Marx and Engels proposed two steps toward an egalitarian society: first, Socialism, then Communism. In the socialist stage, the working class must seize the public institutions, the state, army, administration, everything must be subjected to the "Proletariat Dictatorship". Once the labourers seize the state, they must use it to abolish all inequalities and forms of vicious Capitalism, and once this has achieved, the state is not needed any more. Thence, a Communist society will be born, one perfect where no inequality and unhappiness take place, no explotation. As a side note, the Anarchist path to the ideal society have a great difference: the State should not be owned, but directly destroyed by the workers, otherwise, freedom would be crushed; in this line of thinking, Anarchist became self denominated Libertarian Socialists. So two different Socialism developed: all working parties after the 1860's were called Socialist, but the word had a different meaning according to followers of Marx or Bakunin.

Lets go back to the Socialist stage in Marxist theory: in order to guarantee the rule of the proletariat, all means of production must be owned by the State. Agriculture, industry, trade, infrastructures, everything related to wealth production; not your personal items, a great difference with uthopian Socialists. The Soviet Union (USSR-Union of Soviet Socialist Republics) took this path and took far beyond: based on late Engels writings and on Russian management tradition, they introduced Central Planning. All the economic activities were controled by the state, a powerful beaurocracy was in charge of organizing the economy five years ahead, but not as inspirational objectives, they were true objectives: if 10 million tons of oil were to be produced, 10 million tons of oil had to be produced. The idea was very Marxist in this case: surplus value was took from the labourers, not for private interest, but for the building of a strong industrial and military nation, that could resist the attack of the Capitalist world and expand the Workers Revolution. Followers of this path were called (Marxist) Communist. With the adequate and accurate resources management by a central "brain", the Soviet economy should outperform all other economies of the world. This is an extrem form of what you call "accelerationist socialists", but far beyond of anything known in the US.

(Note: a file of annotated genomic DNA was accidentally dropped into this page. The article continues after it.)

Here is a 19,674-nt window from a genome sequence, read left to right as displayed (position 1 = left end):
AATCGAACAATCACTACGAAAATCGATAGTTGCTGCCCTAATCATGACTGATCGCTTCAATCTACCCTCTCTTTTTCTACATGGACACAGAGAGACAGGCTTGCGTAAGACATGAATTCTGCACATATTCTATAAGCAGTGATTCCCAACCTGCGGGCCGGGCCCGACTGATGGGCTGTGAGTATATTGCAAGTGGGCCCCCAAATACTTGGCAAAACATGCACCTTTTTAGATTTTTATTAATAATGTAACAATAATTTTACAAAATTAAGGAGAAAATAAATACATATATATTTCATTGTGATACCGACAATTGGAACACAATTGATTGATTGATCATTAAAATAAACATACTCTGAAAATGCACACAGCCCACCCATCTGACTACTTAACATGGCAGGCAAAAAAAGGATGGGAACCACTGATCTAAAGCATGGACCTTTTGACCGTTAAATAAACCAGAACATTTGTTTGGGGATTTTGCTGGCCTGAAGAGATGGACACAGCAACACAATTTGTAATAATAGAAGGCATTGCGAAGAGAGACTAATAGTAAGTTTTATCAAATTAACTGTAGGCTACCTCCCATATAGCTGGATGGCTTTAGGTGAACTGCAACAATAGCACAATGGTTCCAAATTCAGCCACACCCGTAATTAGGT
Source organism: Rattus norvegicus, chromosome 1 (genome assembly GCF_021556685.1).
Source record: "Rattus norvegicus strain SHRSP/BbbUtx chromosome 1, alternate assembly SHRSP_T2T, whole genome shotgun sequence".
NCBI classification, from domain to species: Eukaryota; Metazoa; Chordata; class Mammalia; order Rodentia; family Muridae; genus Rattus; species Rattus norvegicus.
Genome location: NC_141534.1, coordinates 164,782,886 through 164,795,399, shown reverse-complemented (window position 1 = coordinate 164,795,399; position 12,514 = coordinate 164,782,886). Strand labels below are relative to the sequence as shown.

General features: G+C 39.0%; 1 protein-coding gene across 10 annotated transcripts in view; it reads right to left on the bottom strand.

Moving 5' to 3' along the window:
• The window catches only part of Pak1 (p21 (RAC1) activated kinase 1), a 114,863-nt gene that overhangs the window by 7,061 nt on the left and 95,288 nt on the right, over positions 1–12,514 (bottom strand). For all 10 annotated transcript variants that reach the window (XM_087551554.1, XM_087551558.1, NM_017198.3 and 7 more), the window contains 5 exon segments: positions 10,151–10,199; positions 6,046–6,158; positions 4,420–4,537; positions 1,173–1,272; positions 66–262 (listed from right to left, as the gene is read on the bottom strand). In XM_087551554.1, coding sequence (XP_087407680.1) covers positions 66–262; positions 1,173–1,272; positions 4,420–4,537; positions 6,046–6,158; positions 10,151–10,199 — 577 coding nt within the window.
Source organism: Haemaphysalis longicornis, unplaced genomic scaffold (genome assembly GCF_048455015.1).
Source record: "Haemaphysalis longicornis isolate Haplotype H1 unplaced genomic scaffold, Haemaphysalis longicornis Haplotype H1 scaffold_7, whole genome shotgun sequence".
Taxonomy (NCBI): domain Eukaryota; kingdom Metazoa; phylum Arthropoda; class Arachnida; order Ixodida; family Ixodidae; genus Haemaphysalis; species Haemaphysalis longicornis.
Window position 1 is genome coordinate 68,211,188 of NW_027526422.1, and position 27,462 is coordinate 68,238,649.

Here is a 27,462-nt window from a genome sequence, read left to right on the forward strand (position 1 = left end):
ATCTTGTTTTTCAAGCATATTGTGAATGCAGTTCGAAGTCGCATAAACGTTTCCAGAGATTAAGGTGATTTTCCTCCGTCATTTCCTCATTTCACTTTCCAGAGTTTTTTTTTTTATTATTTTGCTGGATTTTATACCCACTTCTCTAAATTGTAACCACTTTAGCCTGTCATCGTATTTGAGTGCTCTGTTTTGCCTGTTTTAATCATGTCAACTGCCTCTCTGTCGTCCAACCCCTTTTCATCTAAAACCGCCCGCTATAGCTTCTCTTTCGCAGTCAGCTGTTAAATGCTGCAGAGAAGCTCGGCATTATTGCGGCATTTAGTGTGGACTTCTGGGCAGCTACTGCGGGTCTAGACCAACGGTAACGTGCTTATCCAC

In Western Europe, in the 1920's, pro-Soviet communist parties split from older socialist parties. Most of these old socialist parties stuck into a transitional, not fully revolutionary state of politics. They thought the State should have a critical role in reducing inequality, they considered the surplus value should be given back, at least in part, to labourers via education and social services; the State should have a critical role promoting the economy via public loans, performing plans of economic development (3, 4, 5 or 10 years ahead), and promoting science and scientific research. However, they didn't consider seizing all the means of production was viable, or possible at all; they didn't want to destroy liberal democracy. They became adherents to a mixed way, between Capitalism and Socialism. In short, they were Socialdemocracy. This is the farther to the left one can go in these days (2019), but was the common approach in the period 1945-1985. This is probably your "accelarationist" supporters, the ruling model in Western Europe through Cold War. The model entered in crisis in the mid 1980's, when Mitterrand's France (which still retain lot of that mixed system) failed to fully implement a radical plan of state involvement in the economy.

A softer socialdemocracy was developed since the 1980's, following the Swedish model. Capitalism has proved to be the most efficient economic system, and the state must have just a regulatory role. Without the state regulation, Capitalism tend to self destruction: people must be provided with sanitary, educational and basic opportunities. But there's no need of public owning of economic sectors or a direct involvement of the state in the production stage, since public management of economic resources have proved to be inferior to the private one in a free market enviroment. Inequality must be fought via taxes, to make a nice balancing of wealth distribution in all the society; legislative regulation must exist to guarantee a fair social and economic enviroment. This is basically most of left parties today, including Democratic Party in the US, I think (a remarkable evolution toward Socialdemocracy). They probably have forgotten the concept of "surplus value" that started everything, but the basic idea maybe is still there.
 
Last edited: